21 | February | 2019
It is my intention to share some reflections on the highs, the lows, the excitement, the routine, the successes, the failures and everything in between which I experience the course of the next 10 – 12 months, my first months as a full-time principal of a high school. Writing this journal will help me grow. Reading it may make you laugh…
I have spent the last few days thinking about mentors. I have had a great many in my life – mentors who I trust and attempt to emulate and mentors who I pay attention to because they do things so differently than I that I rarely seek to accord myself as they do. This is a kind of mentorship, too.
And, as I have settled into my role as principal of Mullen High School, I have to admit that I am a mentor for others, that some look to me in that role. This is an interesting realization and one that I actually grapple with quite a bit.
Frankly, I have been thinking about one mentor specifically, one who changed my life in ways incalculable. One I have known for over 30 years. One of the kindest, most gentle, most affirming people I’ll ever encounter. One who shared with me his love of education in the best way imaginable: he simply lived it honestly and authentically. I have had cause to think about the impact he has made in my life in sharp relief this week because he shared with me and with my best friend (another mentor of the kind we rarely consider – the peer mentor who challenges, cajoles and loves) that he – our mentor – does not have much time life on this earth.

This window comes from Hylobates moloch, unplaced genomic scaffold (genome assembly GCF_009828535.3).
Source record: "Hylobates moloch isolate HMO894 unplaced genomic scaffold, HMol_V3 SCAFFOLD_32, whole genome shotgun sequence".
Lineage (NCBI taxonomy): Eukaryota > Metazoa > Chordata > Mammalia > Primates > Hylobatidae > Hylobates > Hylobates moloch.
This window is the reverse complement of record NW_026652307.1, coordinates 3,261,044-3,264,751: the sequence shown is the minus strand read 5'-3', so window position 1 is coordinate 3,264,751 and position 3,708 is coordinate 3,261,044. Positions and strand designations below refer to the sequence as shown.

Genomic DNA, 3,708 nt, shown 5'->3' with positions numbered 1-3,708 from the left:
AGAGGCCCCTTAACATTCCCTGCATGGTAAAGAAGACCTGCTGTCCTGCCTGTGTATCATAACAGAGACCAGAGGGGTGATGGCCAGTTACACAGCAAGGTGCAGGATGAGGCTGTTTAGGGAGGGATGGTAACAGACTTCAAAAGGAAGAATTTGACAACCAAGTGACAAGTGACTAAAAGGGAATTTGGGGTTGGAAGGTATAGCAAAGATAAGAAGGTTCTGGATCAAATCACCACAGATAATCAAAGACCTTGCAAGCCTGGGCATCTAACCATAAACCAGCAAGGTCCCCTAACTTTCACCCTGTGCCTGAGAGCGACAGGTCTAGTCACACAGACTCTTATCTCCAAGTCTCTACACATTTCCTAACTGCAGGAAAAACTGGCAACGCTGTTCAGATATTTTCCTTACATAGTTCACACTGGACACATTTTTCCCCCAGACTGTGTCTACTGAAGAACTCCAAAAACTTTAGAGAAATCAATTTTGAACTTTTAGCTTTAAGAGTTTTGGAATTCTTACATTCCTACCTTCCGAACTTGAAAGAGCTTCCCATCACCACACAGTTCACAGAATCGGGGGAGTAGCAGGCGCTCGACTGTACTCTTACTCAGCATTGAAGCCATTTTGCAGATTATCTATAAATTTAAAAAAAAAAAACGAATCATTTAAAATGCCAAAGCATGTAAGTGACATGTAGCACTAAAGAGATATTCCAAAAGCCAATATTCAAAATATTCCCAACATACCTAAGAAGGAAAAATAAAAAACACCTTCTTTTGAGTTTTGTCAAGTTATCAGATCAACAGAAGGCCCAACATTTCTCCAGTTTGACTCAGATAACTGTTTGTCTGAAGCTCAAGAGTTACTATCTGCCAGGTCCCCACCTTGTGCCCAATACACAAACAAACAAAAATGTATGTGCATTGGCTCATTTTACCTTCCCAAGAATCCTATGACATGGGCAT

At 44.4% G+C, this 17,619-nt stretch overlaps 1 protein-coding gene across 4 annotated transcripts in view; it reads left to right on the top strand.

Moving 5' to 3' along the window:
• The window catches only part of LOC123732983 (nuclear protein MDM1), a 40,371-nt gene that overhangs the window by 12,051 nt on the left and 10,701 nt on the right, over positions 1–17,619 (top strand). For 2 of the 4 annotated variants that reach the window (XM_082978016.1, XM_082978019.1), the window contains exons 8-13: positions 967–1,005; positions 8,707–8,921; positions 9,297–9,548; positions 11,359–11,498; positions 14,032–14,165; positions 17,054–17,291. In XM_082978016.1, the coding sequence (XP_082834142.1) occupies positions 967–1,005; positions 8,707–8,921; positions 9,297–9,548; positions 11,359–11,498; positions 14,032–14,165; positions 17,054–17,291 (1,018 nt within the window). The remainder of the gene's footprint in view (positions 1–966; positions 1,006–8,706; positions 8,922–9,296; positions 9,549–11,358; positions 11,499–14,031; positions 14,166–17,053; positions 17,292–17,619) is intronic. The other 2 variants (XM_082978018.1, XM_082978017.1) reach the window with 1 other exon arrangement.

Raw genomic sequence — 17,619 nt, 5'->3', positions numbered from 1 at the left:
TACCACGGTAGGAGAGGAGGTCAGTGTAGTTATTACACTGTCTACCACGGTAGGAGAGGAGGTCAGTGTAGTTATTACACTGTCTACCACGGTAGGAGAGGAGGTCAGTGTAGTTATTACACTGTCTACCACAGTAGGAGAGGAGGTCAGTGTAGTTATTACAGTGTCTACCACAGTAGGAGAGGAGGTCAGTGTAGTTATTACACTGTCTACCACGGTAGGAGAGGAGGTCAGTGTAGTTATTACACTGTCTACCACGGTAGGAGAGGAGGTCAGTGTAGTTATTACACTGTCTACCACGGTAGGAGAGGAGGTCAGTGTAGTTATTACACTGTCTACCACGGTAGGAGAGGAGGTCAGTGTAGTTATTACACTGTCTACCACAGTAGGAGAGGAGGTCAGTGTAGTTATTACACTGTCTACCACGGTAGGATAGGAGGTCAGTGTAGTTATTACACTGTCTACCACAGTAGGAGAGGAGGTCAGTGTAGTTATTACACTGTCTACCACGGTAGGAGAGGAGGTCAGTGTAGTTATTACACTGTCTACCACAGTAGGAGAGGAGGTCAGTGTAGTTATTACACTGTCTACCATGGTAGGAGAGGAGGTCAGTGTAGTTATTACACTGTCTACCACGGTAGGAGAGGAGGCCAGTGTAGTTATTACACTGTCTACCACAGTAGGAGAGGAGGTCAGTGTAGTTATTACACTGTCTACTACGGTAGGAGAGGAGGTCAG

To say that the news shocks and wounds is an understatement and I am still processing it, still considering a world without him. I am not ready yet to acknowledge and absorb this.
But what I have been able to do this week is to consider all that he has represented in my life. All that he has done. All that he continues to do.
In ways big and small, I can point to how he changed me, changed my path, changed my existence. This is not hyperbole. This is fact. He encouraged an early interest in writing when I was a high school student. He shared with me his love of education. His dry wit has become a part of me. His compassion a standard to attempt to reach. His peacefulness and unflappability a seemingly unattainable height. His love of others a beacon.
In football, pundits talk about coaching trees, those coaches who were influenced by other, mentor coaches and who have gone on to lead teams of their own. It would take more than two hands to count the teachers and administrators that my mentor has launched. And, by extension, it would take a supercomputer to number all the students and staff and teachers those people have touched through the years.
What a gift.
That he has made me who I am is without question. And any good I do serving the faculty and staff with whom I walk is a testament to him. Utterly.